Inspections and searches have been continuing of the sightseeing boat at the centre of the investigation into the death of two youngsters who got into difficulty in the water off Bournemouth beach.
The Dorset Belle has been impounded by Dorset Police after the incident on Wednesday in which a 12-year-old girl from Buckinghamshire and a 17-year-old boy from Southampton died.
Another eight people were treated by paramedics.
A man in his 40s who was “on the water” at the time was arrested on suspicion of manslaughter, and was released under investigation on Thursday while police inquiries continue.
On Friday the 49-year-old sea-going passenger boat Dorset Belle remained at anchor at Cobb’s Quay, Poole Harbour, guarded by a police van.
According to the website Marine Traffic, the vessel had visited Bournemouth Pier, the scene of the incident, at 4pm, minutes before the first 999 calls were made, and returned again afterwards.
Dorset Police said no physical contact was made between the swimmers and any vessel or jet-ski and those involved had not been jumping off the pier.
A spokesman for Bournemouth, Christchurch and Poole Council earlier told the PA news agency: “We do not license this boat.”
The authority’s website says: “Any person who wishes to be in charge or navigate a pleasure boat/vessel, including Poole Harbour and Christchurch Harbour, for the purpose of letting it out for hire to members of the public, or to be used for carrying passengers for hire, must obtain a licence from us.”
A council spokeswoman added: “Concerning the Dorset Belle, the MCA (Maritime and Coastguard Agency) is responsible for issuing licences to operate vessels of this size and capacity.
“BCP Council does not issue licences for vessels of this nature to operate in open water.
“We apologise and acknowledge that the website doesn’t make this clear.”
Dorset Police have declined to comment on any investigation into the Dorset Belle and refused to say what or if any vessel was involved
He said: “There needs to be a review, the police are conducting their investigation, there needs to be a review of the circumstances to see whether any safety measures and protocols need to be upgraded to ensure this doesn’t happen in the future.
“I encourage Dorset Police to clarify the general circumstances of this tragic accident to avoid further wild speculation and uncertainty for parents who may be cautious about going to any part of the beach, unclear of exactly what happened in this terrible incident.”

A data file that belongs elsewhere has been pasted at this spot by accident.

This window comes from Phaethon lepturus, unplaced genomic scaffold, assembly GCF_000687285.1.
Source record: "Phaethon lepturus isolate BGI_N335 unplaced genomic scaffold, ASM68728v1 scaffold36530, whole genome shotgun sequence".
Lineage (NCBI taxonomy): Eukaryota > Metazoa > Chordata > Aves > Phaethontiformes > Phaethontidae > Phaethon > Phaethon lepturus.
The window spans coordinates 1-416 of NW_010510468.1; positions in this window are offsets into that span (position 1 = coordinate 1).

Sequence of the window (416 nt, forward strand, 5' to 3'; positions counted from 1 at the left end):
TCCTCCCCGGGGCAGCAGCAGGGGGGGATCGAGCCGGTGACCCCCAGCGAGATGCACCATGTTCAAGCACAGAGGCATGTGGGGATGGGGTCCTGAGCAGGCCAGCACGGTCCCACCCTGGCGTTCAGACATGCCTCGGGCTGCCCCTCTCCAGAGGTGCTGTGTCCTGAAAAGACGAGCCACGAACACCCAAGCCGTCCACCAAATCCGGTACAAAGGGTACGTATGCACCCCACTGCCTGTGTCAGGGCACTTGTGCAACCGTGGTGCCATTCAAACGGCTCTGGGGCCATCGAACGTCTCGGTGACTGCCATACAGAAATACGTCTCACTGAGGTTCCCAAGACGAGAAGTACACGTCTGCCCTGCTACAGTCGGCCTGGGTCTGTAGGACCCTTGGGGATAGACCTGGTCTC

The vessel’s website states that it was purpose-built as a passenger boat to operate locally and could “cope with the occasional challenging swell conditions encountered at local piers”.
Eyewitnesses have suggested that the swimmers had got caught up in a dangerous riptide leading to the fatal incident.
The local authority’s website states that from April to October, yellow marker buoys are set out 200 metres from the low water mark to indicate that watercraft must not “go beyond six knots, annoy or endanger other beach users or run ashore or launch from the beach.”
The nearby Boscombe artificial reef has the speed limit all-year round.
Cllr Slade said: “There is no evidence to suggest any of those rules have been breached.
“We are confident with our partners that any lessons that need to be learned in the future will be learned.”
The council released a statement saying: “While the cause of last Wednesday’s tragic incident is still being investigated, safety is our priority and as a matter of course after any sort of incident, we work with our partners to review safety provision.
“All coastal waters have inherent risks that change with tide and weather conditions, changes to the seabed etc.
“We work with other agencies to assess the risks and put safety measures in place, such as RNLI lifeguards, safety signage and restricting the use of boats close to shore. Lifeguards assess local conditions throughout the day and react accordingly.
“We want anyone visiting our beaches to enjoy them in safety, so are asking people to follow the RNLI’s beach safety advice:
“Choose a lifeguarded beach and swim between the red and yellow flags, check the weather and tide times before you go.
“If you get caught in a rip current, don’t swim against it – instead, relax and float until you are free from the rip, then swim to safety.
“If you find yourself in danger in the water, relax and float.
“If you see anyone in trouble in the water, call 999 and ask for the Coastguard.”
Dorset Police has said they are working with the Marine Accident Investigation Branch and the Maritime and Coastguard Agency to investigate the incident.